The interface for all this is intuitive, with results showing up in near real time. Or, rather, the result statistics show up—and this is one of those design elements you didn’t know you wanted until you see it. Generally, influencer searches can be overwhelming, as you search for some term and loads of results appear on the page.  So you try and filter it down, the results get narrower but you’re still looking a dizzying amount of data. With Upfluence, the left side of the screen is where you type search terms, and the right side displays the number of results based on your search—and categorises them into groups based on follower size. It’s cool to watch the stats and pie charts refresh themselves as you narrow your search, but what’s great is not being distracted by a bunch of irrelevant profiles while you work your way down to a manageable number.

Here, “manageable results” could mean “thousands of influencers,” but remember: searching multiple keywords (each weighted for relevance) means those results are going to precise. And they’re displayed in an easy-to-read format, one that doesn’t overwhelm the eye even when you dig deeper into individual profiles. Scroll the listings for high level information—profile bios, followers per platform, engagement rates on each, influence and relevancy scores, and the titles of their most recent posts. See who they might have collaborated with in the past based on brand mentions. Dial in further and find out the reach and engagement rate for each post.

With this many results, Upfluence made sure that their customers could organise them effectively. There are plenty of influencer discovery tools that offer list management, but this platform lets you do more with a list than simply categorise influencers. Particularly powerful is the ability to export these lists to CSV files, and then add new columns of data that you can bring back into the platform. The main function of this works hand-in-hand with another of Upfluence’s new features: its emailing tool.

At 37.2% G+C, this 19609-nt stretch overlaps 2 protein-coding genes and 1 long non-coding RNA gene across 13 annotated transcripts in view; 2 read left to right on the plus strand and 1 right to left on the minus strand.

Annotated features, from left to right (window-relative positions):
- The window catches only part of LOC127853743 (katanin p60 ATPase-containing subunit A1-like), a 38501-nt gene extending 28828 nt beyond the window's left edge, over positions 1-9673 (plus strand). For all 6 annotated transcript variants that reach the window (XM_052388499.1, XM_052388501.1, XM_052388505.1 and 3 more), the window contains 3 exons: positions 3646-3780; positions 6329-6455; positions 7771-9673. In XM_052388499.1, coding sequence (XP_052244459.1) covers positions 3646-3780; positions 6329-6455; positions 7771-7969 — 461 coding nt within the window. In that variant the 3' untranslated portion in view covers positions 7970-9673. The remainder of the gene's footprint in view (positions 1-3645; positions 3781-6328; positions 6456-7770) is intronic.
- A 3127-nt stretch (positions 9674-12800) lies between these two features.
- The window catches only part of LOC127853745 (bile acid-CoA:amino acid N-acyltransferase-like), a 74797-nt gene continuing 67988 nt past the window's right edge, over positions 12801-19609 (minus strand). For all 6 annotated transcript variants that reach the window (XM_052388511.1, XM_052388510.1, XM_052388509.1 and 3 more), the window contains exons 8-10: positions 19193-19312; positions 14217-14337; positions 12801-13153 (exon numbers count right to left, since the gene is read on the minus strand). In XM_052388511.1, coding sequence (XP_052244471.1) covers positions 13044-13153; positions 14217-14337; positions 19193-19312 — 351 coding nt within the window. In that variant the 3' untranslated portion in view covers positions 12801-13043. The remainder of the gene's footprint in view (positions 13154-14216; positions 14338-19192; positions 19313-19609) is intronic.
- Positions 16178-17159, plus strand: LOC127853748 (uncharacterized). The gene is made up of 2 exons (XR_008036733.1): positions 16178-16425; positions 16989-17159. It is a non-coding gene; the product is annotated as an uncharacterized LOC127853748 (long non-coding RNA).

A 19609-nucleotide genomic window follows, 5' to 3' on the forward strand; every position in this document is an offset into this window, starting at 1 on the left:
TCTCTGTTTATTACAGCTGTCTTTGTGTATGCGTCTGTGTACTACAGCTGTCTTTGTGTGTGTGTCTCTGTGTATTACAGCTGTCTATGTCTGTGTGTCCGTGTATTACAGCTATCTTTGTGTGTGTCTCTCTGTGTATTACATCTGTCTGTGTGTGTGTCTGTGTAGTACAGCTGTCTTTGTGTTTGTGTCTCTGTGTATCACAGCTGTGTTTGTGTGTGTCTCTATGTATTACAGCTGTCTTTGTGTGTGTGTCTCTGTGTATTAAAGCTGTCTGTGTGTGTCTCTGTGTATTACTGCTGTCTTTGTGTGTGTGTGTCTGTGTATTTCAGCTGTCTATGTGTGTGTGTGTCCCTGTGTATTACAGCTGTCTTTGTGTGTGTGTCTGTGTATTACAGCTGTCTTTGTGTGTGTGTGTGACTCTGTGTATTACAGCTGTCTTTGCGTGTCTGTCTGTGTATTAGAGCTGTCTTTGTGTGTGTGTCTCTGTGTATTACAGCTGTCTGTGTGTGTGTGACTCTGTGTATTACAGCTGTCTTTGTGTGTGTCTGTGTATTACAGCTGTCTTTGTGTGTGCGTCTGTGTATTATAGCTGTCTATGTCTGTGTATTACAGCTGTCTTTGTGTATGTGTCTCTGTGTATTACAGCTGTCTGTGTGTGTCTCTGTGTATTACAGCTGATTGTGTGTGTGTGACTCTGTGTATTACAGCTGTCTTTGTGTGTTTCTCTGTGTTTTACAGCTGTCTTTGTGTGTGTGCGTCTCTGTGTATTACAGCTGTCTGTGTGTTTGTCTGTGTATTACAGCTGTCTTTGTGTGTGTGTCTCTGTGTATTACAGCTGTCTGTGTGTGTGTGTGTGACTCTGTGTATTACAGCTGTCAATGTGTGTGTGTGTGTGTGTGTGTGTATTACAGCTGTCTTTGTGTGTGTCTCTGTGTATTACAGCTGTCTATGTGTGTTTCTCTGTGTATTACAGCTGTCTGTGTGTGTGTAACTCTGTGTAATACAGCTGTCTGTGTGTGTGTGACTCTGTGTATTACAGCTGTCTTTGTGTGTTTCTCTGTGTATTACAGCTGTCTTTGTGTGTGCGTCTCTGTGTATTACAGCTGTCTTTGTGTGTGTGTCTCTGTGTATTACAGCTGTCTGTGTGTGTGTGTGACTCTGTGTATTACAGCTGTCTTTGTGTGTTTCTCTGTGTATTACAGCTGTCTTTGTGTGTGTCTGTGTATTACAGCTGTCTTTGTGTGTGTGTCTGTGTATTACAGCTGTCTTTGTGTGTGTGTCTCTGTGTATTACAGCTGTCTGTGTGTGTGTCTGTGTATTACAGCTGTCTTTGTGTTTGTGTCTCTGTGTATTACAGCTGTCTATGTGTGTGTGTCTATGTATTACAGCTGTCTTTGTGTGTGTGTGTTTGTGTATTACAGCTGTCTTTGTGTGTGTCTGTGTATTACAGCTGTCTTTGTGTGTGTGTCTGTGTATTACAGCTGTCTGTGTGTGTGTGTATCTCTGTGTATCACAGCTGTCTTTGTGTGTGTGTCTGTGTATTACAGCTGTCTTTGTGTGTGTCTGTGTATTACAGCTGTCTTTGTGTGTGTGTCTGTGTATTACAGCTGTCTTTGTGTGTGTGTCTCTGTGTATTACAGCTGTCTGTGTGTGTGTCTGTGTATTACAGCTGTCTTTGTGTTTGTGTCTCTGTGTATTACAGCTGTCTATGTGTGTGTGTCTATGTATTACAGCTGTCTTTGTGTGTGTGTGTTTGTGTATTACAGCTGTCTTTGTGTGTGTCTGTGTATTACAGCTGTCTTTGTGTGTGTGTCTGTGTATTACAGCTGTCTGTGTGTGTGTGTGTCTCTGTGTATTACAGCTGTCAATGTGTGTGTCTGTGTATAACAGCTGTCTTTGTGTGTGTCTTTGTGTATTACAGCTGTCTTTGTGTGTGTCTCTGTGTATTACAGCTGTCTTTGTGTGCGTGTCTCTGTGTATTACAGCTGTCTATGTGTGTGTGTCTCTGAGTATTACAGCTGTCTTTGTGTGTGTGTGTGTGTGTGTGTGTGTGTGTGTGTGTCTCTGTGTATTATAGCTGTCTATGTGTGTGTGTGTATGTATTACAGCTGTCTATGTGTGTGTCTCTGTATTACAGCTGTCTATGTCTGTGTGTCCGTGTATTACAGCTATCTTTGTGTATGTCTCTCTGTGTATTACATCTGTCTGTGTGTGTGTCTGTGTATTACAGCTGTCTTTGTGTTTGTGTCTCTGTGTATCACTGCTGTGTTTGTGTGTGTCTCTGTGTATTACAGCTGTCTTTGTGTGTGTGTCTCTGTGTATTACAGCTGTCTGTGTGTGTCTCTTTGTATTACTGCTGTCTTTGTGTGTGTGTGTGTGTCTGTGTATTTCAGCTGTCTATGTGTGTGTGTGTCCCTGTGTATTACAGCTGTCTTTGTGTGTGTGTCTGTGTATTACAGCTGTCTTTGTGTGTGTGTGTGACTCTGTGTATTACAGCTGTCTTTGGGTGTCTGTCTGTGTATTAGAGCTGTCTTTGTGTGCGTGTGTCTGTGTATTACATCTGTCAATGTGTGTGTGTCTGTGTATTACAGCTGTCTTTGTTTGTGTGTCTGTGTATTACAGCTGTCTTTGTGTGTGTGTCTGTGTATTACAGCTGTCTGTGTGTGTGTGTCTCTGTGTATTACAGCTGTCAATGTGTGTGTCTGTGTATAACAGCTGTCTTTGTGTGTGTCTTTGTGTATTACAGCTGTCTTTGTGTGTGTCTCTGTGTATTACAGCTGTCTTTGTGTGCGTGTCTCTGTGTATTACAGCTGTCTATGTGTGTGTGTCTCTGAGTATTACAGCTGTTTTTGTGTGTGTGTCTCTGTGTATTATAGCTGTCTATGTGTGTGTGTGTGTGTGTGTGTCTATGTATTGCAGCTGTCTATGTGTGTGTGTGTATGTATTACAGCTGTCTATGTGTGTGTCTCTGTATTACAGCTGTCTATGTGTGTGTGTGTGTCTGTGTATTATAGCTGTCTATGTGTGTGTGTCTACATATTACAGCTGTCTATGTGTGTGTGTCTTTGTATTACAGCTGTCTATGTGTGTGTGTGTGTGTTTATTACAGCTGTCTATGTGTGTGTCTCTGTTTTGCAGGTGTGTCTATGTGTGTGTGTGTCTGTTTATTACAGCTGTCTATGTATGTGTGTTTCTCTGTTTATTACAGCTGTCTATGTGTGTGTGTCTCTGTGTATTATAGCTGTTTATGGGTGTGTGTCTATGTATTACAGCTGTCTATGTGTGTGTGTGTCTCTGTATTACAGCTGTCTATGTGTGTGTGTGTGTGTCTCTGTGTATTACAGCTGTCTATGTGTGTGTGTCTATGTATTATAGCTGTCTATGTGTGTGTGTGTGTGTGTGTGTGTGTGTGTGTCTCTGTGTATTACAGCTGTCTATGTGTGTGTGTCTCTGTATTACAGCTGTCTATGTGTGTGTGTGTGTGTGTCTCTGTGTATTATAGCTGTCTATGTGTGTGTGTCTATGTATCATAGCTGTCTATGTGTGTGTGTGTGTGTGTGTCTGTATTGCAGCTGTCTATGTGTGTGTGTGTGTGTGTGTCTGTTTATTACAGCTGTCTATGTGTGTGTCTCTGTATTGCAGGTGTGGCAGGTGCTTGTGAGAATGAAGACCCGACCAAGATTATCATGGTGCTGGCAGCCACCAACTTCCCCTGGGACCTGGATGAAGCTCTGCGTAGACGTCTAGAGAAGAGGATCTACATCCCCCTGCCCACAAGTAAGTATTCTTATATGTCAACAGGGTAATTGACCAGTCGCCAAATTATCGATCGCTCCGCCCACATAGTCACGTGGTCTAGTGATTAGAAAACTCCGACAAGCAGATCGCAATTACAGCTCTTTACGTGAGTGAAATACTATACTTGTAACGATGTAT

When brands or agencies send invitations out to the influencers they want to work with, sending a generic form letter simply won’t do. This goes back to Upfluence refocusing its vision to nurture organic and long-term collaborations. The problem is, it’s hard to personalise a letter you need to send to hundreds of people at a time, even with templates. By creating new data fields in the CSV, you can incorporate more personal details into the message templates, which can refer back to these data fields to fill in blanks. So, if you’re a dog food brand targeting dog owners to collaborate with, you can add a field with their dog’s name that the template grabs as it sends messages out—and every influencer gets her own personal message.

All email correspondence is archived into Upfluence for easy reference—all team members have visibility into any message sent to or from each influencers. There’s also a lifecycle management component that shows you your progress for each influencer—who you’re negotiating with, who you’re waiting for to complete content, who’s waiting on payment, those kinds of things. The messaging function is a highlight in what is already a very complete set of tools to manage your influencer relationships.

Finally, there’s the social listening component, which is more flexible than most we’ve seen. As you’d expect, you can create several streams with different purposes. Some could simply be monitoring certain hashtags to get an idea what’s trending, as means toward creative inspiration. You can create streams to monitor specific influencers, like ones you’ve got your eye on that you want engage with. You can monitor your competitors, their activities and their mentions, if you wanted to do some opposition research. And you can mix and match any of the criteria you want to stream for to find out highly specific things—listen for campaign-specific hashtags used by influencers you’re working with and you’ll get the data you need to see how your own campaigns are doing.


Conclusion

The goal of any influencer marketing platform is, ultimately, to ease the headaches of marketing at scale. That means making it as simple as possible to communicate with all your influencers, track their progress, monitor your campaign content, and get relevant, actionable data when all is said and done. Where many developers approach this by using a one-size-fits-all approach, that can result in unwanted rigidity and unforeseen limitations. Upfluence side steps this by using an approach that stresses flexibility. It’s a little more complex than other platforms, but it isn’t any more complicated. That is to say, it’s not hard to learn—and it’s easy to use once you’ve learned it. The maturation of Upfluence as a product over the last year is truly impressive, and it’s probably only a matter of time before our last remaining criticism around the audience data becomes the next thing we’re praising them for.

Services Offered: Influencer DiscoveryCampaign Management

Channels: Facebook, Twitter, Instagram, Youtube, Pinterest, Blogs